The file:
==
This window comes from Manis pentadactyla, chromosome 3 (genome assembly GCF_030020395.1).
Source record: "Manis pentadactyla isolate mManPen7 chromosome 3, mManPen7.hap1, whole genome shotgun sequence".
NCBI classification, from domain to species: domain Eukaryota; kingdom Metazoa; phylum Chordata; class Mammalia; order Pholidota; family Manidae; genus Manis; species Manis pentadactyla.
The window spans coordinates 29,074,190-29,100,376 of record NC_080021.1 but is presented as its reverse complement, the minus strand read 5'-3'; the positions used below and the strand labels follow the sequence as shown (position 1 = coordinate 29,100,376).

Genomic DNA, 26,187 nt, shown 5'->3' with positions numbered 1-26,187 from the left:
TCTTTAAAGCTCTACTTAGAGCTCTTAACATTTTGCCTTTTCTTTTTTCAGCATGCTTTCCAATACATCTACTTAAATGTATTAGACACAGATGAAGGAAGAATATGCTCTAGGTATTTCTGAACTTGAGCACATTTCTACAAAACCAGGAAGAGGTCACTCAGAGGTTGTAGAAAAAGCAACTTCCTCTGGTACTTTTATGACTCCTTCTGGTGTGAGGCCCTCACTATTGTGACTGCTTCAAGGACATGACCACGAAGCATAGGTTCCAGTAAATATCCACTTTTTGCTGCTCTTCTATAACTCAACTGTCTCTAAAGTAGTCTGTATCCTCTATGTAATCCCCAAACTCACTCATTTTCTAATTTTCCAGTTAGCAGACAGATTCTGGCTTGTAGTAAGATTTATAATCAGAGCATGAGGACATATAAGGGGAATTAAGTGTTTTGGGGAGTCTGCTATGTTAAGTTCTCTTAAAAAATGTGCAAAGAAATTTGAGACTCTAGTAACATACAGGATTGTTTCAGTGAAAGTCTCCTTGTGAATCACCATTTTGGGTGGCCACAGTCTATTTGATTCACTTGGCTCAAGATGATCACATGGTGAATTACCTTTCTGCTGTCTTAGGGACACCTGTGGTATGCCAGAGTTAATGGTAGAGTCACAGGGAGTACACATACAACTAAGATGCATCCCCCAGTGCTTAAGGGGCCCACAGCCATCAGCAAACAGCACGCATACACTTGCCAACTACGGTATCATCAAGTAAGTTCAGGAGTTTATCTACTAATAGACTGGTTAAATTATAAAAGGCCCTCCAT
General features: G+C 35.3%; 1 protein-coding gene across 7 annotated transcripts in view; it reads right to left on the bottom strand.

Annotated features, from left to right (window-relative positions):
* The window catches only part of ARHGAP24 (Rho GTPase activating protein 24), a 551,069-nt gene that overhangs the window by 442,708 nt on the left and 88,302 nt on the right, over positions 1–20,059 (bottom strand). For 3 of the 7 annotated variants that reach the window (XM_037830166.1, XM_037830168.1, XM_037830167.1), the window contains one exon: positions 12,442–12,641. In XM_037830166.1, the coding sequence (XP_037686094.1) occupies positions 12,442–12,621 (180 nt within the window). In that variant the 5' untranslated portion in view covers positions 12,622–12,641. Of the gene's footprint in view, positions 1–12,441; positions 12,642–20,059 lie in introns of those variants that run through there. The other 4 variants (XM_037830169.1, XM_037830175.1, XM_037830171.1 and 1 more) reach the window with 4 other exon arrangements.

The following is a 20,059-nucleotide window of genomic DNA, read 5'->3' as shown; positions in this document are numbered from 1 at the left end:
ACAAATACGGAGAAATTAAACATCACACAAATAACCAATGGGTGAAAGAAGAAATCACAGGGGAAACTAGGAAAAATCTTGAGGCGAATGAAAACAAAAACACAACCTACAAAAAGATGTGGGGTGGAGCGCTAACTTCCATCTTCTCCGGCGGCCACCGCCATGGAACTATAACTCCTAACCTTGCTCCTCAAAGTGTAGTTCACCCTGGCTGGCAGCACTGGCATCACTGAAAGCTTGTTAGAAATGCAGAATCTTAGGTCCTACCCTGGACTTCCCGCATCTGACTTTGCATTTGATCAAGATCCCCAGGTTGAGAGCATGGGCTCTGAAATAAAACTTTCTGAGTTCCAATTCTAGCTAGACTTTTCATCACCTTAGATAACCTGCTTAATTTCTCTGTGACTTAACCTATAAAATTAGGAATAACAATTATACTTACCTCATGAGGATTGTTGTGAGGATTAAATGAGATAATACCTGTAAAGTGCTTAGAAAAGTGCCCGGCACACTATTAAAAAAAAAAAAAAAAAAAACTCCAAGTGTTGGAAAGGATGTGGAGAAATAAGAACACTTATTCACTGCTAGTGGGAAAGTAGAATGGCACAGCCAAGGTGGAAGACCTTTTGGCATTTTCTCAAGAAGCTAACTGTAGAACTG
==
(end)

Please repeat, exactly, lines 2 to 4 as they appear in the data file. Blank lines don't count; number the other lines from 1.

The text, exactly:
Source record: "Manis pentadactyla isolate mManPen7 chromosome 3, mManPen7.hap1, whole genome shotgun sequence".
NCBI classification, from domain to species: domain Eukaryota; kingdom Metazoa; phylum Chordata; class Mammalia; order Pholidota; family Manidae; genus Manis; species Manis pentadactyla.
The window spans coordinates 29,074,190-29,100,376 of record NC_080021.1 but is presented as its reverse complement, the minus strand read 5'-3'; the positions used below and the strand labels follow the sequence as shown (position 1 = coordinate 29,100,376).